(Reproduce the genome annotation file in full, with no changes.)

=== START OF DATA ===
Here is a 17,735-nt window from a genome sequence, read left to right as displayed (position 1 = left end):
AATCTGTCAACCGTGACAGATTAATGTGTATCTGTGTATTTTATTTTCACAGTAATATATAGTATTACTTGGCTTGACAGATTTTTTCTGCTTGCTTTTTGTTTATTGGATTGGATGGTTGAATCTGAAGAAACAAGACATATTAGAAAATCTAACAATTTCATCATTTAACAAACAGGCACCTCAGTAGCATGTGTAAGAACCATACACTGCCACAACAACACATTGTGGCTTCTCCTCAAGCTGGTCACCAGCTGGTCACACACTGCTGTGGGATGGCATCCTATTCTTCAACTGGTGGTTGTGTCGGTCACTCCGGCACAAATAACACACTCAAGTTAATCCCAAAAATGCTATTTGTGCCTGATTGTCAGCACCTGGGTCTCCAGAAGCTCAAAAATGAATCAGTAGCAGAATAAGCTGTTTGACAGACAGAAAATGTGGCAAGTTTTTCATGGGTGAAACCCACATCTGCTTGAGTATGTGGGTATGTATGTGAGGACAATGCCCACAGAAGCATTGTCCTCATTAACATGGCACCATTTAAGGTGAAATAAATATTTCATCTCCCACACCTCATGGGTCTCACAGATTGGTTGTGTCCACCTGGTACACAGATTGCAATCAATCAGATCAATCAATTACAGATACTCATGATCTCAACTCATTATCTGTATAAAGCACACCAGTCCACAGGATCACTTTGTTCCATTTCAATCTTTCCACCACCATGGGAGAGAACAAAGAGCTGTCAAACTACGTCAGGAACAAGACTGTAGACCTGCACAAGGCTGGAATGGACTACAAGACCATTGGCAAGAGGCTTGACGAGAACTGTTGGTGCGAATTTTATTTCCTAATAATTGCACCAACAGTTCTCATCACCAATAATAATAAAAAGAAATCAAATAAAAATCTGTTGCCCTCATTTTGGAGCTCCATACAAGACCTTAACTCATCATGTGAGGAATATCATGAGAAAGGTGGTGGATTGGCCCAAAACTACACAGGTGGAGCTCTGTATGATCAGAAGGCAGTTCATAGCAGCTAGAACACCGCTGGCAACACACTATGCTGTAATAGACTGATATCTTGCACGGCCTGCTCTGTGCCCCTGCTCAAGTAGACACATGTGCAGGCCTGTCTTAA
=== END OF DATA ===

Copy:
Here is a 17,735-nt window from a genome sequence, read left to right as displayed (position 1 = left end):
AATCTGTCAACCGTGACAGATTAATGTGTATCTGTGTATTTTATTTTCACAGTAATATATAGTATTACTTGGCTTGACAGATTTTTTCTGCTTGCTTTTTGTTTATTGGATTGGATGGTTGAATCTGAAGAAACAAGACATATTAGAAAATCTAACAATTTCATCATTTAACAAACAGGCACCTCAGTAGCATGTGTAAGAACCATACACTGCCACAACAACACATTGTGGCTTCTCCTCAAGCTGGTCACCAGCTGGTCACACACTGCTGTGGGATGGCATCCTATTCTTCAACTGGTGGTTGTGTCGGTCACTCCGGCACAAATAACACACTCAAGTTAATCCCAAAAATGCTATTTGTGCCTGATTGTCAGCACCTGGGTCTCCAGAAGCTCAAAAATGAATCAGTAGCAGAATAAGCTGTTTGACAGACAGAAAATGTGGCAAGTTTTTCATGGGTGAAACCCACATCTGCTTGAGTATGTGGGTATGTATGTGAGGACAATGCCCACAGAAGCATTGTCCTCATTAACATGGCACCATTTAAGGTGAAATAAATATTTCATCTCCCACACCTCATGGGTCTCACAGATTGGTTGTGTCCACCTGGTACACAGATTGCAATCAATCAGATCAATCAATTACAGATACTCATGATCTCAACTCATTATCTGTATAAAGCACACCAGTCCACAGGATCACTTTGTTCCATTTCAATCTTTCCACCACCATGGGAGAGAACAAAGAGCTGTCAAACTACGTCAGGAACAAGACTGTAGACCTGCACAAGGCTGGAATGGACTACAAGACCATTGGCAAGAGGCTTGACGAGAACTGTTGGTGCGAATTTTATTTCCTAATAATTGCACCAACAGTTCTCATCACCAATAATAATAAAAAGAAATCAAATAAAAATCTGTTGCCCTCATTTTGGAGCTCCATACAAGACCTTAACTCATCATGTGAGGAATATCATGAGAAAGGTGGTGGATTGGCCCAAAACTACACAGGTGGAGCTCTGTATGATCAGAAGGCAGTTCATAGCAGCTAGAACACCGCTGGCAACACACTATGCTGTAATAGACTGATATCTTGCACGGCCTGCTCTGTGCCCCTGCTCAAGTAGACACATGTGCAGGCCTGTCTTAA